The story of what actually happened has now been told in a fine piece of narrative writing by Professor Paul Preston. His knowledge of the detail of how Spain moved from the uncertainties of a senile dictatorship to the establishment of a constitutional monarchy and an acceptable socialist government is impressive, all the more so because it is controlled and economical. Spanish history is more complex than we tend to think of it as being, and, as Preston makes clear, a number of quite small things could have changed the course of events. Preston does not make the mistake of overemphasising the attempted military coup of 23 February 1981, when parliament was hijacked by rebel members of the Guardia Civil, although his account stresses the importance of the telephone (what would have happened if certain high-ranking officers had not been able to speak to each other in the course of that dramatic night?). The hinge of his story is the replacement of Carlos Arias Navarro by Adolfo Suarez in 1976. The Prime Minister, who was a hangover from Franco, played himself out: he was unable to deal with the liberal opposition, and equally unable either to please the military or to control them; his failures caused Francoist businessmen and technocrats to join the reformist camp. Even the fact that the King acted slowly, that he acted in collaboration with Dr Kissinger, and that he expressed his first public dissatisfaction with Arias in Newsweek, did not prevent the choice of Suarez as prime minister and the democratisation of the country.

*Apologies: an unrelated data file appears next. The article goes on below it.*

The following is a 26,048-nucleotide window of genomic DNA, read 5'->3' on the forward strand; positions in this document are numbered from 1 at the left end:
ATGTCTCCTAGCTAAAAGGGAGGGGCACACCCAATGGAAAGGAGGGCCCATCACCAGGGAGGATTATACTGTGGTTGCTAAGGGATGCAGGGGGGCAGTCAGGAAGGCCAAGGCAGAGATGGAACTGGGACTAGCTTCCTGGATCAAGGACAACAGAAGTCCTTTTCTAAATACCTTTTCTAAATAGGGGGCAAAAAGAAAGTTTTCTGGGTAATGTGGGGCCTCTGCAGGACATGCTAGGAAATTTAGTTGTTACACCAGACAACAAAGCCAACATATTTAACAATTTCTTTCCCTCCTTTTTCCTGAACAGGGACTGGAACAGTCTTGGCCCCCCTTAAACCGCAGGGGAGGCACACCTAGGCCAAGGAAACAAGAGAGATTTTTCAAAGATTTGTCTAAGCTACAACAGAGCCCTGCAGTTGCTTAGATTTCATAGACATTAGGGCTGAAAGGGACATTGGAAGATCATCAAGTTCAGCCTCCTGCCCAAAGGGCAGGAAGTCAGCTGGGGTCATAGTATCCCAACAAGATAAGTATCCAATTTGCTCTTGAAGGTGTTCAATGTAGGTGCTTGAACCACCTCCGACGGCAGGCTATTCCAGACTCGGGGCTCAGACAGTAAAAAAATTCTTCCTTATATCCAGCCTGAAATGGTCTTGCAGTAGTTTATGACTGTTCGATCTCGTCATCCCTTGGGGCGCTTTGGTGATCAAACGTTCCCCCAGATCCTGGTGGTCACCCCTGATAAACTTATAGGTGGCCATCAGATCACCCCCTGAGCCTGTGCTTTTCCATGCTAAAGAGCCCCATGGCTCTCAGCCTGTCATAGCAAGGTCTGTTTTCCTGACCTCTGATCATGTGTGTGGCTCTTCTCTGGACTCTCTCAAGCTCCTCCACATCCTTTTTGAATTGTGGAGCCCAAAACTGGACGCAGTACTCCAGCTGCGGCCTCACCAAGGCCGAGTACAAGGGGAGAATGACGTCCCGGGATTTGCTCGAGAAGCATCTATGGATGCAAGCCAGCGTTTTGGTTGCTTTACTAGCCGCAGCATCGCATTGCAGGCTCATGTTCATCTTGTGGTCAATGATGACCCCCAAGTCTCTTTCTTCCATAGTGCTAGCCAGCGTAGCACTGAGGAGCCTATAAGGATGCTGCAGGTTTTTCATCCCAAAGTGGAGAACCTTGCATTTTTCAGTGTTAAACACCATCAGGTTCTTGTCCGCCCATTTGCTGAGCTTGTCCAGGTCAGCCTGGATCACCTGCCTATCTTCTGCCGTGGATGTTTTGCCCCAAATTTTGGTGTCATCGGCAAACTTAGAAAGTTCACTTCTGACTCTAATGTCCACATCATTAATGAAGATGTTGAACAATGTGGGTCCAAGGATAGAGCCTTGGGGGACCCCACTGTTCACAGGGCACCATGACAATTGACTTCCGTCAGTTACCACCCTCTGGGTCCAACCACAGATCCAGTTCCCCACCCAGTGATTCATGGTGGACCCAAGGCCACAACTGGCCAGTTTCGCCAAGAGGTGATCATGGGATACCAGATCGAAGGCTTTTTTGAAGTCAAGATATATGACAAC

Juan Carlos’s skill and dedication are frequently invoked, yet Preston concludes on a somewhat grudging note. ‘Spaniards too,’ he writes, ‘had much to be proud of in the person of Juan Carlos, a democratic king who had risked his life in the service of the Constitution.’ It is undoubtedly wise not to attribute all of Spain’s transition from dictatorship to democracy to the work of an individual who, in 1975, was totally lacking in democratic credentials, and who still stands for a certain élitism. But one wonders whether Professor Preston does not, in some ways, resent the fact that this unexpected success story centres on a monarch who owes his legitimacy solely to the laws of the Francoist state. Once again, the history of Spain provides writers with the opportunity of voicing their feelings and expressing their private preferences.